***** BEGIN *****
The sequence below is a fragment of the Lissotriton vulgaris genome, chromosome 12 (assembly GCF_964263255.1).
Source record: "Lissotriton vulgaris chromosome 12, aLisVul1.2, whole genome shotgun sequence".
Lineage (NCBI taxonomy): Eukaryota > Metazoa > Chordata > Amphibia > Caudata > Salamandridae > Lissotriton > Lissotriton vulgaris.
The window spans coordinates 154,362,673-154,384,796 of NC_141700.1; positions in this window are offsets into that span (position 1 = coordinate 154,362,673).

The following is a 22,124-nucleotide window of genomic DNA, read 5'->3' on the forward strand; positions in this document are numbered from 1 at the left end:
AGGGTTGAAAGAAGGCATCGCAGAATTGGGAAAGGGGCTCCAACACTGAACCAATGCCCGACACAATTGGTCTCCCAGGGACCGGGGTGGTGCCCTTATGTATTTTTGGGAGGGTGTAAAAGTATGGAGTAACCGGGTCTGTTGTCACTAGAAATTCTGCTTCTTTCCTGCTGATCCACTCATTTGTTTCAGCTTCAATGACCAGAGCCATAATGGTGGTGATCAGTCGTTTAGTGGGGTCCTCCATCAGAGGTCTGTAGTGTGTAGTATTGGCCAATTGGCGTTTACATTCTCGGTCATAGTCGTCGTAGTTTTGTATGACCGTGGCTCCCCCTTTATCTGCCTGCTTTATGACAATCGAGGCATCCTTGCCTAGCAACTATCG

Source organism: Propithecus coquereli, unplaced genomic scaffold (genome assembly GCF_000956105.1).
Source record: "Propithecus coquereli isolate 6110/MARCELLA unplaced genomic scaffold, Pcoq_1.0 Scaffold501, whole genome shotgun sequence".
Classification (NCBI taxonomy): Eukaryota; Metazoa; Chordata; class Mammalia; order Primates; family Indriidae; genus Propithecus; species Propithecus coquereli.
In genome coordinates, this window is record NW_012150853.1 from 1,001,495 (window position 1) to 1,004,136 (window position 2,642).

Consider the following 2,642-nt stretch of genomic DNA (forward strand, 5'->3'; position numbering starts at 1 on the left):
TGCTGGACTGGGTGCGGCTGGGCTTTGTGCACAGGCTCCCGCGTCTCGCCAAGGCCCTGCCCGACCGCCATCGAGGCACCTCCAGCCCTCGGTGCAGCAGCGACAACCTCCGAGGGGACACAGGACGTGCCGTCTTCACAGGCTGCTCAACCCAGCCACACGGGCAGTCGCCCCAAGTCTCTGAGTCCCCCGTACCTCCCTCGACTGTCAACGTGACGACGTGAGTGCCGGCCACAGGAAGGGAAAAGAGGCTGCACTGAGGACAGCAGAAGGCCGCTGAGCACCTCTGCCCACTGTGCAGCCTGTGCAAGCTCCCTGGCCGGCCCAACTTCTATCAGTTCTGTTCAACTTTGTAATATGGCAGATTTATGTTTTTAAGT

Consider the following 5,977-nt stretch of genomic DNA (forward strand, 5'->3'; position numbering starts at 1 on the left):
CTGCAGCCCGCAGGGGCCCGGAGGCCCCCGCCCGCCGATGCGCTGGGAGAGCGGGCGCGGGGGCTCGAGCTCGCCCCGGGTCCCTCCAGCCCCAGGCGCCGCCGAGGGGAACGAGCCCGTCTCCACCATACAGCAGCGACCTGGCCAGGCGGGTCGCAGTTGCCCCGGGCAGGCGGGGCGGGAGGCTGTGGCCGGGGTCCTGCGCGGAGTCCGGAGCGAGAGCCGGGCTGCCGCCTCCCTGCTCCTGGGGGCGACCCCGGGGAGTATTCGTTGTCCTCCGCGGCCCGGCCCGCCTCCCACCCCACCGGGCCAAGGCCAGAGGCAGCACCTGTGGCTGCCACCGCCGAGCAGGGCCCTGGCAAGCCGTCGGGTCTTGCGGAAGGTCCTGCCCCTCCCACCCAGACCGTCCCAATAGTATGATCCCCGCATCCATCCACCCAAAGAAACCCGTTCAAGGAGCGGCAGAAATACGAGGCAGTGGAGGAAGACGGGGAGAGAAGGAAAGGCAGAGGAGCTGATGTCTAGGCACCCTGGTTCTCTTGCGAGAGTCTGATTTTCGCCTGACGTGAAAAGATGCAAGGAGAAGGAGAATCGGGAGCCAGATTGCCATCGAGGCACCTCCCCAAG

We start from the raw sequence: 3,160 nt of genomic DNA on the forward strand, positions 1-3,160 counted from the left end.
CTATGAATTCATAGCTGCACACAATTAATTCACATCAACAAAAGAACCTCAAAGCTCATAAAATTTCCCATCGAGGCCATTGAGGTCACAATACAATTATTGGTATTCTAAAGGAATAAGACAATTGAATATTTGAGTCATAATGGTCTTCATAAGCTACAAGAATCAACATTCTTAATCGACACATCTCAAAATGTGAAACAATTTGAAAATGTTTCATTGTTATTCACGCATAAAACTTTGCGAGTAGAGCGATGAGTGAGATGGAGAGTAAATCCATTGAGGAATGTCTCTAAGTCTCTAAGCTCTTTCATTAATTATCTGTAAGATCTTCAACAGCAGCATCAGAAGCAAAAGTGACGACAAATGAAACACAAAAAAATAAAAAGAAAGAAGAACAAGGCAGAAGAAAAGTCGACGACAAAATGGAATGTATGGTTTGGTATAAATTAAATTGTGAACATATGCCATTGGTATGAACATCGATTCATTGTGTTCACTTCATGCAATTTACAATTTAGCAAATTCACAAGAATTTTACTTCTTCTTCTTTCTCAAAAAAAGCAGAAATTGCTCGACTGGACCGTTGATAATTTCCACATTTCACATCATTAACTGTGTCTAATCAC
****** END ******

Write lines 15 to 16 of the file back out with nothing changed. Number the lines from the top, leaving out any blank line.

We start from the raw sequence: 3,160 nt of genomic DNA on the forward strand, positions 1-3,160 counted from the left end.
CTATGAATTCATAGCTGCACACAATTAATTCACATCAACAAAAGAACCTCAAAGCTCATAAAATTTCCCATCGAGGCCATTGAGGTCACAATACAATTATTGGTATTCTAAAGGAATAAGACAATTGAATATTTGAGTCATAATGGTCTTCATAAGCTACAAGAATCAACATTCTTAATCGACACATCTCAAAATGTGAAACAATTTGAAAATGTTTCATTGTTATTCACGCATAAAACTTTGCGAGTAGAGCGATGAGTGAGATGGAGAGTAAATCCATTGAGGAATGTCTCTAAGTCTCTAAGCTCTTTCATTAATTATCTGTAAGATCTTCAACAGCAGCATCAGAAGCAAAAGTGACGACAAATGAAACACAAAAAAATAAAAAGAAAGAAGAACAAGGCAGAAGAAAAGTCGACGACAAAATGGAATGTATGGTTTGGTATAAATTAAATTGTGAACATATGCCATTGGTATGAACATCGATTCATTGTGTTCACTTCATGCAATTTACAATTTAGCAAATTCACAAGAATTTTACTTCTTCTTCTTTCTCAAAAAAAGCAGAAATTGCTCGACTGGACCGTTGATAATTTCCACATTTCACATCATTAACTGTGTCTAATCAC